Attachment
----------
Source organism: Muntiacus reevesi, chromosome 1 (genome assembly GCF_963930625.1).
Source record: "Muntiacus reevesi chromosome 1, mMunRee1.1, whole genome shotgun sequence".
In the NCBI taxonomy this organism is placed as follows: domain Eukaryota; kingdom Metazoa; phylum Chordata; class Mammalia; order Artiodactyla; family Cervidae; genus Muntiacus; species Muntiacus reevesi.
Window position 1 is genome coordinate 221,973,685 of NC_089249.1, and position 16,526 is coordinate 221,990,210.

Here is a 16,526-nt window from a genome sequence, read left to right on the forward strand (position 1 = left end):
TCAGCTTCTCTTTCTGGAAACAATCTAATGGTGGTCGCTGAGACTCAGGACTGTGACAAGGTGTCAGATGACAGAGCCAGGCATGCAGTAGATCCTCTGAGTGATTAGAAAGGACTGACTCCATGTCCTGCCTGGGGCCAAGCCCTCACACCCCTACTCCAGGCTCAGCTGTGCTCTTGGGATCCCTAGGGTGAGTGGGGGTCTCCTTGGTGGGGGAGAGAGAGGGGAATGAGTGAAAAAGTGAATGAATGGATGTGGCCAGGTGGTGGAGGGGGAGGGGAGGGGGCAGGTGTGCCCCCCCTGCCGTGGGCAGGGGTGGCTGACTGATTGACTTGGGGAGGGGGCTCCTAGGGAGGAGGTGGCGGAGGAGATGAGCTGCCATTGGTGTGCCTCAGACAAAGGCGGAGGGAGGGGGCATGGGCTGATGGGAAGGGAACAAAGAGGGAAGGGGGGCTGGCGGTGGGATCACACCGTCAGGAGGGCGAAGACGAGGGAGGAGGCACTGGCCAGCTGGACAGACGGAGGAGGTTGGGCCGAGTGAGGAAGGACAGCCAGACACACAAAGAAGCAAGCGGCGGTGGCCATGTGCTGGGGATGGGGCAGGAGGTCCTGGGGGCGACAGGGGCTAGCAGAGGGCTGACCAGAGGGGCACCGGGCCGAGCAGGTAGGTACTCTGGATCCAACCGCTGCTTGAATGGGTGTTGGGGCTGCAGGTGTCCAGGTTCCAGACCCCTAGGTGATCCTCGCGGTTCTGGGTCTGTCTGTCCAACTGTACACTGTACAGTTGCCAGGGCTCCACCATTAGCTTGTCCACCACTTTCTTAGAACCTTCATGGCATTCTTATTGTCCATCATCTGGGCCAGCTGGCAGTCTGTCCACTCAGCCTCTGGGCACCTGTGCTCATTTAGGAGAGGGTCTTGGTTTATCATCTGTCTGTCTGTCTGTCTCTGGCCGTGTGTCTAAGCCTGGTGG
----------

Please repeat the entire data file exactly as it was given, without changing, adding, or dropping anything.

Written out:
Source organism: Muntiacus reevesi, chromosome 1 (genome assembly GCF_963930625.1).
Source record: "Muntiacus reevesi chromosome 1, mMunRee1.1, whole genome shotgun sequence".
In the NCBI taxonomy this organism is placed as follows: domain Eukaryota; kingdom Metazoa; phylum Chordata; class Mammalia; order Artiodactyla; family Cervidae; genus Muntiacus; species Muntiacus reevesi.
Window position 1 is genome coordinate 221,973,685 of NC_089249.1, and position 16,526 is coordinate 221,990,210.

Here is a 16,526-nt window from a genome sequence, read left to right on the forward strand (position 1 = left end):
TCAGCTTCTCTTTCTGGAAACAATCTAATGGTGGTCGCTGAGACTCAGGACTGTGACAAGGTGTCAGATGACAGAGCCAGGCATGCAGTAGATCCTCTGAGTGATTAGAAAGGACTGACTCCATGTCCTGCCTGGGGCCAAGCCCTCACACCCCTACTCCAGGCTCAGCTGTGCTCTTGGGATCCCTAGGGTGAGTGGGGGTCTCCTTGGTGGGGGAGAGAGAGGGGAATGAGTGAAAAAGTGAATGAATGGATGTGGCCAGGTGGTGGAGGGGGAGGGGAGGGGGCAGGTGTGCCCCCCCTGCCGTGGGCAGGGGTGGCTGACTGATTGACTTGGGGAGGGGGCTCCTAGGGAGGAGGTGGCGGAGGAGATGAGCTGCCATTGGTGTGCCTCAGACAAAGGCGGAGGGAGGGGGCATGGGCTGATGGGAAGGGAACAAAGAGGGAAGGGGGGCTGGCGGTGGGATCACACCGTCAGGAGGGCGAAGACGAGGGAGGAGGCACTGGCCAGCTGGACAGACGGAGGAGGTTGGGCCGAGTGAGGAAGGACAGCCAGACACACAAAGAAGCAAGCGGCGGTGGCCATGTGCTGGGGATGGGGCAGGAGGTCCTGGGGGCGACAGGGGCTAGCAGAGGGCTGACCAGAGGGGCACCGGGCCGAGCAGGTAGGTACTCTGGATCCAACCGCTGCTTGAATGGGTGTTGGGGCTGCAGGTGTCCAGGTTCCAGACCCCTAGGTGATCCTCGCGGTTCTGGGTCTGTCTGTCCAACTGTACACTGTACAGTTGCCAGGGCTCCACCATTAGCTTGTCCACCACTTTCTTAGAACCTTCATGGCATTCTTATTGTCCATCATCTGGGCCAGCTGGCAGTCTGTCCACTCAGCCTCTGGGCACCTGTGCTCATTTAGGAGAGGGTCTTGGTTTATCATCTGTCTGTCTGTCTGTCTCTGGCCGTGTGTCTAAGCCTGGTGG